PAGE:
AP NEWS

Cary Towne Center gaining new owner while losing JCPenney

February 1, 2019

One day after JCPenney announced that it will close its store at Cary Towne Center, the mall was sold Friday to an investment partnership out of New York and Dallas.

Turnbridge Equities and Denali Properties bought the property from longtime owner CBL & Associates Properties. Terms of the sale weren’t disclosed.

“We’re excited to be a part of the Cary community and the greater Research Triangle,” Turnbridge managing director Jason Davis said in a statement. “We are committed to working with local leaders on a shared vision to reinvigorate Cary Towne Center and ensure it again becomes a dynamic place with a strong sense of community pride.”

Cary Mayor Harold Weinbrecht said he knows mall owner CBL Properties has been working with potential buyers for a while.

“Of course, we are excited about new ownership and the opportunities that gives the site and town. We are ready, willing and excited about helping new owners once a purchase has been made,” Weinbrecht said in an email to WRAL News.

Turnbridge has developed and repositioned properties in New York, Washington, D.C., Austin, Texas, and Miami. Denali buys and develops retail, office, multifamily and mixed-use properties across the Sun Belt.

Shopper Susan Byers said new ownership could breathe life into the struggling 1.1 million-square-foot mall.

″[We need] someone who would invest in the mall. They probably need to update it, invest in it,” Byers said.

Cary Towne Center has been on a downward trajectory for years, losing its Sears store in 2015 and its Macy’s store the following year.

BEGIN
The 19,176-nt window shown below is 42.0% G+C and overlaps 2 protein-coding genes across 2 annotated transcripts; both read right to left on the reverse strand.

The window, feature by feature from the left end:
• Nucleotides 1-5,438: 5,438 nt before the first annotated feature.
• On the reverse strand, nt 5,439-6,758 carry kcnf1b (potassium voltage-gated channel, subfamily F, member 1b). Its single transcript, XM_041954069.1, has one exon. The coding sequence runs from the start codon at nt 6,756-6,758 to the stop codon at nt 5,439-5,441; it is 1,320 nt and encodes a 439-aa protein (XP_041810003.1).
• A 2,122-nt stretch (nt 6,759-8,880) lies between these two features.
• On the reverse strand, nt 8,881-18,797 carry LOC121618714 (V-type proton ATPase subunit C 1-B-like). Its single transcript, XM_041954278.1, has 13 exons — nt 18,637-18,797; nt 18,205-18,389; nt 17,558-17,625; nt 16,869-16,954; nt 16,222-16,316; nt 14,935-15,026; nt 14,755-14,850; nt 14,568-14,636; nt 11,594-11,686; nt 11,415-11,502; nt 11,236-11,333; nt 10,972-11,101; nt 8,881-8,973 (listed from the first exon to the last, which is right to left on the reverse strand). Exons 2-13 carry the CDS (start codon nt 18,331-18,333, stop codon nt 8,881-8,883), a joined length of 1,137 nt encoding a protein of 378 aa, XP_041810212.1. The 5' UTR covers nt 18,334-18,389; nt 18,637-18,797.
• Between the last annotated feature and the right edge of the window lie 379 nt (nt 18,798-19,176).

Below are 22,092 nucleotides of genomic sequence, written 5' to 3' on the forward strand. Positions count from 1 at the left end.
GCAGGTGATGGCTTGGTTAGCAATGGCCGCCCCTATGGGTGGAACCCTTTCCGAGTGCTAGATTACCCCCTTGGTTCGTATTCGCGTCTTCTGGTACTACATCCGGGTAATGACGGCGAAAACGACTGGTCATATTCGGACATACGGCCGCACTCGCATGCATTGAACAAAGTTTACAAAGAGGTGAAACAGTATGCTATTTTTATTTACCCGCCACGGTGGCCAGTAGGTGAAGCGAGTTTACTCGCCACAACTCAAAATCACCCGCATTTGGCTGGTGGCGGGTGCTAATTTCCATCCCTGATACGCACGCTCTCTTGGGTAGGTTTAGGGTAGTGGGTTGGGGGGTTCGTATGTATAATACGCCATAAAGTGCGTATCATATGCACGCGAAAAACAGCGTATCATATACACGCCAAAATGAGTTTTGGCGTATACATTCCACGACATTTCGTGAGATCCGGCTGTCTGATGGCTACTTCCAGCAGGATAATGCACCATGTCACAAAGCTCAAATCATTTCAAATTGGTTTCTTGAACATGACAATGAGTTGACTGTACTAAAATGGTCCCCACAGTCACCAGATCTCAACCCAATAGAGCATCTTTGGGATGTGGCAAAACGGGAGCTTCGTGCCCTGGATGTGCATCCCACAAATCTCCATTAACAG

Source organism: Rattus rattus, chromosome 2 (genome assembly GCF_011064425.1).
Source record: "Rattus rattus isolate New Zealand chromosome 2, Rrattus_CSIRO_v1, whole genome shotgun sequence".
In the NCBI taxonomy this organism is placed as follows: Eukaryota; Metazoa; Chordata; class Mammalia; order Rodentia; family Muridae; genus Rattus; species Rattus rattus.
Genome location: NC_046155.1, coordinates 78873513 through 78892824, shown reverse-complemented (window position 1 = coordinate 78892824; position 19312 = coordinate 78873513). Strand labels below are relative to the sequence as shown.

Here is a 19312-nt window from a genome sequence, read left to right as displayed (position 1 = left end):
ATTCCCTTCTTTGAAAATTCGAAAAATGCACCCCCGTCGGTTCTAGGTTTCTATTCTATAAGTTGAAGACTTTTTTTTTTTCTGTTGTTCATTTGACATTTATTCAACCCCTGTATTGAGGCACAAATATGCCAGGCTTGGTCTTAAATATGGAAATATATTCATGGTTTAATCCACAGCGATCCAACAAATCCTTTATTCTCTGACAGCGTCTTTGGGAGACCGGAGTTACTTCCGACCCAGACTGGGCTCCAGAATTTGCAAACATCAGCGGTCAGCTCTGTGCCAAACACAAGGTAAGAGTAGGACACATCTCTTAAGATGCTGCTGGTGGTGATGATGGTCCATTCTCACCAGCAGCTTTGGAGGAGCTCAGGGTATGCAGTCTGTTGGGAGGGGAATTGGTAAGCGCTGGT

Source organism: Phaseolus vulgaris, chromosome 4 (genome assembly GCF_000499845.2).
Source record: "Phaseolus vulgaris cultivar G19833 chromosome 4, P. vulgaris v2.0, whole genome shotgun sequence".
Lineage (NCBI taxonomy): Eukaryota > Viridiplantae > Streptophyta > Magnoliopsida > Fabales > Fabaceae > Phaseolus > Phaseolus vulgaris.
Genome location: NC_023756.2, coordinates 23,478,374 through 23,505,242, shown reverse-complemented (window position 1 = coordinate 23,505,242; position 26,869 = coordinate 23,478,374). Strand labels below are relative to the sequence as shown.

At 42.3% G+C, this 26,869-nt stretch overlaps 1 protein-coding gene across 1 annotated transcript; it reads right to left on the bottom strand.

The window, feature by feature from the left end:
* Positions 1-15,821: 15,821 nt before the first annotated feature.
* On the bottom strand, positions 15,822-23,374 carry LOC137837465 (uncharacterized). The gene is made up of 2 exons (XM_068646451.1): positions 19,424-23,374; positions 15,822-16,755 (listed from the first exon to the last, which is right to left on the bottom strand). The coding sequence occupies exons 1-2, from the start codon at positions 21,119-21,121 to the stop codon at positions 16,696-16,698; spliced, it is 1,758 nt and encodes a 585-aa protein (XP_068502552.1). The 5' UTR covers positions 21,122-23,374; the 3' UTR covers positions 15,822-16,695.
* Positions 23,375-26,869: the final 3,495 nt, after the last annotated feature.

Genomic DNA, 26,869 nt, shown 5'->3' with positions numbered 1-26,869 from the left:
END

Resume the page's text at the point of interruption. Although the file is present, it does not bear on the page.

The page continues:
Last year, IKEA backed out of plans to build a 380,000-square-foot store on 20 acres adjacent to Cary Towne Center.

JCPenney’s officials said in a statement that remaining inventory in its Cary store would be sold over the next several months, with the store expected to close on May 3.

“This decision is the result of an ongoing review of our store portfolio, which includes assessing locations that may not meet our required financial targets or represent an opportunity to capitalize on a beneficial real estate asset,” the statement reads.

“They’re like a tradition. It’s been around since I was a little girl,” Byers said of JCPenney’s demise.

“I think it’s been a staple for a long time, and it’s sad to see it close,” shopper Mavis Cooley said.

JCPenney will provide on-site career training to all staff and will provide severance benefits to anyone who doesn’t stay with JCPenney in some capacity.

The closure means only two JCPenney stores remain in the Triangle: at North Hills in Raleigh and at the Streets at Southpoint in Durham. JCPenney stores in Fayetteville, Sanford, Rocky Mount, Henderson and Goldsboro also remain open.

Sears has gone down a similar road, closing its store at Crabtree Valley Mall in Raleigh in November, its stores at the Streets at Southpoint and Northgate Mall in Durham in December and its store at Cross Creek Mall in Fayetteville early this month.

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